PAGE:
But the number of people fleeing to Russia from governments with more restrictive laws on same-sex relations remains exceedingly small, according to Russian activists who work with such asylum seekers.

That number jumped slightly when Russia hosted the World Cup this summer, as some foreign gay men obtained official fan passes for the soccer tournament and sought refuge after arriving in the country, according to Varvara Tretyak, a counselor with the Civic Assistance Committee, a Moscow-based nongovernmental organization that helps refugees and forced migrants.
'They Think It's Like Europe'
Some of the gay men fleeing to Russia, such as the Uzbek man cited in the complaint by his lawyer, hail from predominantly Muslim former Soviet republics in Central Asia, where they risk criminal prosecution and unofficial persecution due to their sexual orientation.

While those applicants have a certain grasp on Russian realities, Tretyak says that others -- such as applicants from Africa -- were unaware of the trajectory of LGBT rights in Russia, which rights groups and Western officials have accused of fostering discrimination and emboldening violence against sexual minorities in recent years.

"They think that it's like Europe in Russia, and that they've found a safe space. And, of course, they are very disappointed when they apply for asylum because there they encounter very strong homophobia from officials who insult them," Tretyak told RFE/RL in a telephone interview.
Antigay protesters attack a gay-rights activist during an LGBT rally in central Moscow in May 2015.
Antigay protesters attack a gay-rights activist during an LGBT rally in central Moscow in May 2015.
Putin and other officials deny that Russia discriminates against sexual minorities and have said the so-called "gay-propaganda" law enacted in 2013 ismerely aimed at protecting children
Anton Ryzhov, a lawyer for the Russian LGBT organization Stimul representing the Uzbek man who was called a "dog" by the immigration officer, said he and his colleagues decided to file a formal complaint with the Interior Ministry in order to change what he called a "vicious" system for those seeking asylum and refugee status in Russia.

"We agreed that we won't just ignore it and will try to shine a light on this issue, otherwise it will happen again to everyone we bring in," added Ryzhov, who said he submitted the complaint by mail this week on behalf of the Uzbek man and gay men from Turkmenistan, Nigeria, and Cameroon seeking refugee status in Russia.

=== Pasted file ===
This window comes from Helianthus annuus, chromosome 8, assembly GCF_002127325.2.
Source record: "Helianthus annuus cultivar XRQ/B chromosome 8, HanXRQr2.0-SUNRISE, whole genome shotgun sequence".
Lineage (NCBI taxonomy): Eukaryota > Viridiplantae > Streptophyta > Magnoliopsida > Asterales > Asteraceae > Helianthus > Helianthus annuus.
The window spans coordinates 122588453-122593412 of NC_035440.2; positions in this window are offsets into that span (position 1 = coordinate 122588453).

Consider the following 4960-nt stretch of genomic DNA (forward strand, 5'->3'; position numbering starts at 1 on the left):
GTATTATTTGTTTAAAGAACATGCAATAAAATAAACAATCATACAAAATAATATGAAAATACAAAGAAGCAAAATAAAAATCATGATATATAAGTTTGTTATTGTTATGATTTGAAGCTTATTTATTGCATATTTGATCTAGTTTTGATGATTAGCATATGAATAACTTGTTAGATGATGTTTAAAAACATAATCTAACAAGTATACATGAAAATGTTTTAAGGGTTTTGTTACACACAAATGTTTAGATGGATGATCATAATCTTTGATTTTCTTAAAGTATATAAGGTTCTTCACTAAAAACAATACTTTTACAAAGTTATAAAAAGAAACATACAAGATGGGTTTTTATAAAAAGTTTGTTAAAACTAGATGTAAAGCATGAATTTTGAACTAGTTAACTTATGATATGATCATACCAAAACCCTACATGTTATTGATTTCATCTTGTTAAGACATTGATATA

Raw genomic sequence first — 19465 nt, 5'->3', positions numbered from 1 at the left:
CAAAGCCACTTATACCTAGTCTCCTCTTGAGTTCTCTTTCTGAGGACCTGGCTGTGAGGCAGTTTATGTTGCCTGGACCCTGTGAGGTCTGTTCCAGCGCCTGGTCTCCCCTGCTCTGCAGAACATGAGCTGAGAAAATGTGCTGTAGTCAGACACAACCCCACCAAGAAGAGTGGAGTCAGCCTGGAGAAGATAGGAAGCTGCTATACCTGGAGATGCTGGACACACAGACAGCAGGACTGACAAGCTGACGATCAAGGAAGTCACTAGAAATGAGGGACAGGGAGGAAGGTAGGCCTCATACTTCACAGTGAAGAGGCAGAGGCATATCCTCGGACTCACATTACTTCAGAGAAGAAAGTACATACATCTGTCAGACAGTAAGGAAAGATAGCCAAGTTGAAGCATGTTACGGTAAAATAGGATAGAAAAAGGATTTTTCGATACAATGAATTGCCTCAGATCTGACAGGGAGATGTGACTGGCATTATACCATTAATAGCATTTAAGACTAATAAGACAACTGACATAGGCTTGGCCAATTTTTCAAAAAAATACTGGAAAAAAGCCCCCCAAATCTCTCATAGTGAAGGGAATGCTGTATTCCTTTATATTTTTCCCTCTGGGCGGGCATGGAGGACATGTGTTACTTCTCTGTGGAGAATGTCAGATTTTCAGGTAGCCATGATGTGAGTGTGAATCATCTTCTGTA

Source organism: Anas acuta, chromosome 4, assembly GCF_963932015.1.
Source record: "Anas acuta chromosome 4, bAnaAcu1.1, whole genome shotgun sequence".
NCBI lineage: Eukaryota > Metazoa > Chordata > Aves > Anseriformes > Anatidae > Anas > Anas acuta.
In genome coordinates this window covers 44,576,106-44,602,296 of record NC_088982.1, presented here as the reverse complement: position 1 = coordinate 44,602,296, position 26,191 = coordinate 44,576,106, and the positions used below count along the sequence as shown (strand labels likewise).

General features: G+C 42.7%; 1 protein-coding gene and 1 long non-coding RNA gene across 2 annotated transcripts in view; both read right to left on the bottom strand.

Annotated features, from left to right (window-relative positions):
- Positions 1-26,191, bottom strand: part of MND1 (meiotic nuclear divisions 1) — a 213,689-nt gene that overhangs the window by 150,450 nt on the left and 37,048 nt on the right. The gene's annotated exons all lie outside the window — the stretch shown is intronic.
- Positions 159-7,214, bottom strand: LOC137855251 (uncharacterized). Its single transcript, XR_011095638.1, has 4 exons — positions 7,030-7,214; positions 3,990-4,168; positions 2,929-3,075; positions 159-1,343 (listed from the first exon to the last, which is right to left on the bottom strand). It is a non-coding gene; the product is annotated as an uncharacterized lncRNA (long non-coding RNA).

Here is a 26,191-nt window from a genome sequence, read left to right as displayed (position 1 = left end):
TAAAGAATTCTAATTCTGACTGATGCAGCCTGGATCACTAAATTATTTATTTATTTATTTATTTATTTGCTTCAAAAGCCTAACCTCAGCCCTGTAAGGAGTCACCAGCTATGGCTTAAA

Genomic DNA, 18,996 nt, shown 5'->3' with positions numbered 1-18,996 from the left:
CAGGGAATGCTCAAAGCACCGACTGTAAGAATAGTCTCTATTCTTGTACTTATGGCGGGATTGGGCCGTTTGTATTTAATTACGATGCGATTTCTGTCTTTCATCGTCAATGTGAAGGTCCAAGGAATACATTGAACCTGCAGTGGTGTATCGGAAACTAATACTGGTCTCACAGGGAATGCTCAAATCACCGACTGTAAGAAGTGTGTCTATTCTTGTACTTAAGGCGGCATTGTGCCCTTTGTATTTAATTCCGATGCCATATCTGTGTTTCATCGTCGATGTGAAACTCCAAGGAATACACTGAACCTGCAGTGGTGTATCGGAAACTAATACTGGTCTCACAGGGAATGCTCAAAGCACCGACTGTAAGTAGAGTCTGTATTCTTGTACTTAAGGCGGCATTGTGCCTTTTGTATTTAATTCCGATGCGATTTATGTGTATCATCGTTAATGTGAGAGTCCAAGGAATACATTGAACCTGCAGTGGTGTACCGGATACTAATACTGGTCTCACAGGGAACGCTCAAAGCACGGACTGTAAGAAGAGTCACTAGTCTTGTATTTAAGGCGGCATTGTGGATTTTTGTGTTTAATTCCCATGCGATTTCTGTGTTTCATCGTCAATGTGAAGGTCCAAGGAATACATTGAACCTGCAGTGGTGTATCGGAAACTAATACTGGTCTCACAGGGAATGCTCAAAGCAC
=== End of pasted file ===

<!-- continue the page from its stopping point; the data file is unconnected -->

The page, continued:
The complaint, a copy of which was reviewed by RFE/RL, accuses immigration officers dealing with refugees and asylum seekers of stonewalling Ryzhov's clients by demanding evidence that they are gay during the initial application.
'Everything Was So Great Under Stalin'
Russia is not alone in demanding evidence of sexual orientation from LGBT asylum seekers. The United States, for example, requires such proof as well, said Jackie Yodashkin, a spokeswoman for the New York-based Immigration Equality.

"For refugees fleeing a country where it is unsafe or even a crime to be LGBTQ, it can be immensely difficult to provide 'evidence,' as many are forced to live entirely in the closet for fear of being killed," Yodashkin wrote in an e-mail. 

But Ryzhov said the issue of evidence is to be considered at a later stage, noting that Russian law allows anyone the right to apply for asylum or refugee status.

"Authorities are required to accept [the application]. But they can't even do that," he said.

Ryzhov's complaint also accuses immigration officers of "insults and discrimination" against his clients.

The complaint cites several other remarks by the immigration officer to the gay Uzbek applicant, including her reference to HIV-positive individuals as "AIDS boys" and her remarks that it is "too bad that they developed a treatment" for the disease.

"A disgrace to society," the officer says during the exchange, according to the audio obtained by RFE/RL.

After the applicant says he hopes that he would eventually be allowed to marry his partner in Russia, the officer suggests he try his luck in Uzbekistan, whose deputy justice minister said in May that international calls for greater LGBT rights in the former Soviet republic are not on Tashkent's agenda.
After Ryzhov and his client point out that criminal punishment for homosexual relations is still on the books in Uzbekistan, the officer appeared to long for a return to the Soviet-era criminalization of sexual activity between men.

"Everything was so great under Stalin," she said.​
The Russian Interior Ministry did not immediately respond to a request for comment on the immigration officer's recorded remarks to the Uzbek asylum seeker or Ryzhov's objection to the treatment of his clients.

A ministry spokeswoman told RFE/RL that the inquiry was received on September 5 and had been passed along to its migrant-affairs directorate.
'It's Not As Bad As In Cameroon'